Those federal rules were clearly violated here. I realize that CFSAC’s DFOs break this particular FACA rule (and others) on a regular basis, but that doesn’t lessen the gravity of each violation. For the DFO, Barbara James at the time, to be involved in any substantive way in the comments constituted a violation. For her to be involved in the disturbingly invasive way that she was just makes the violation all the more egregious. I would hope that all CFSAC members find this obvious violation of the law appalling.
There is no doubt that HHS’s behavior was against the law. Beyond that, I did not suggest that the working group did anything unethical or immoral, but the working group certainly caved to HHS pressure and that was inappropriate. The fact that the group did not acquiesce in one instance—the length of the comments—does not excuse giving in on the more substantive issues. Nobody can, in all seriousness, argue that HHS did not exert any pressure on the working group to make changes to the document or did not affect any such changes, regardless of whether all changes were adopted for the final document. HHS’s making, or lobbying for, changes behind the scenes and hiding that very fact from the public is directly contrary to FACA’s purposes of independence and transparency.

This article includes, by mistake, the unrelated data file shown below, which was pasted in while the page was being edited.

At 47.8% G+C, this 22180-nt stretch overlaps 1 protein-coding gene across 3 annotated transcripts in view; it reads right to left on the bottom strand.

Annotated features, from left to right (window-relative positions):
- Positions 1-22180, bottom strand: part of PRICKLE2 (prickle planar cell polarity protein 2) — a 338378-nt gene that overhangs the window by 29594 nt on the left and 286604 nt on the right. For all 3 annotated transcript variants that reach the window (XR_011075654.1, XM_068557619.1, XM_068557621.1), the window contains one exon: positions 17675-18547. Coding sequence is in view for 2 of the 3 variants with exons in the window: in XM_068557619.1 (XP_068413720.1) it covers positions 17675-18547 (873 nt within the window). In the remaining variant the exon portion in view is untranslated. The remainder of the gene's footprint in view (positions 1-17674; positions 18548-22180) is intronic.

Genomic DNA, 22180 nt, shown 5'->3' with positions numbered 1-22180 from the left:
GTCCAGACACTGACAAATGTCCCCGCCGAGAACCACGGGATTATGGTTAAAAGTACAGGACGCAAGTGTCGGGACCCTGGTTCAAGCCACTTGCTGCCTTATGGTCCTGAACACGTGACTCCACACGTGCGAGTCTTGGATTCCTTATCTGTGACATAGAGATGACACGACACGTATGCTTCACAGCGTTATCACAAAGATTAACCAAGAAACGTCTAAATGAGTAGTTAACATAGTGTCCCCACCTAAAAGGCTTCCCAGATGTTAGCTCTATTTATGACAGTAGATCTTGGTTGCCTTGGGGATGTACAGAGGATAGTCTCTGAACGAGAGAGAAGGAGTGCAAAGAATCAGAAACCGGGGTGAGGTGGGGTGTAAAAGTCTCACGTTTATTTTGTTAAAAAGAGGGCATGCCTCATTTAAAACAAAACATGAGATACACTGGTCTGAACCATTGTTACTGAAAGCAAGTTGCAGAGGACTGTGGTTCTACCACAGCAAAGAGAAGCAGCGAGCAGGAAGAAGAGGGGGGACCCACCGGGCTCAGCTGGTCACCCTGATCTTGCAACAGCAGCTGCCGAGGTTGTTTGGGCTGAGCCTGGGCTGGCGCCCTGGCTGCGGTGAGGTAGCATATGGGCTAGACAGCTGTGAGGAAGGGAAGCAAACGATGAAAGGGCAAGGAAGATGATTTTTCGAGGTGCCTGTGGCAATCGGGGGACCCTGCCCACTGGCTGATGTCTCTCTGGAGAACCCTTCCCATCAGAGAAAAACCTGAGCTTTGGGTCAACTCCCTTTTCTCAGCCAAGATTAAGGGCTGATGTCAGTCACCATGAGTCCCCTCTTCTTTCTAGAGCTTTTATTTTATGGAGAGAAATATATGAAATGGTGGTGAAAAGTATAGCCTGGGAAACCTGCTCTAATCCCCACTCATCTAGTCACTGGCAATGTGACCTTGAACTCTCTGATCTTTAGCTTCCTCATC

Aside from the glaring legal issue, if CFSAC is going to have any credibility, it has to operate independently of the DFO. The integrity of the process is compromised entirely and the committee’s role is usurped if the agency whose contracted work is to be reviewed by the committee is allowed a veto right and, even more so, when that veto right is afforded up front. The working group draft should have gone to the full committee without any edits made by, attempted to be made by, or caused by the involvement of, HHS. The intact document is what represented the “consensus of the Working Group.” Once any kind of pressure is applied by the committee’s authorizing agency, the independence of the committee is not only undermined, it’s obliterated. The entire committee should have had a chance to review the unaltered working group document, discuss it and vote on it at the public meeting. If the DFO, Ms. James at the time, had inappropriately raised any objections to the draft comments at the meeting, the full committee and the public would have witnessed HHS’s improper attempt to influence the draft recommendation and that FACA violation would have become part of the minutes of the meeting.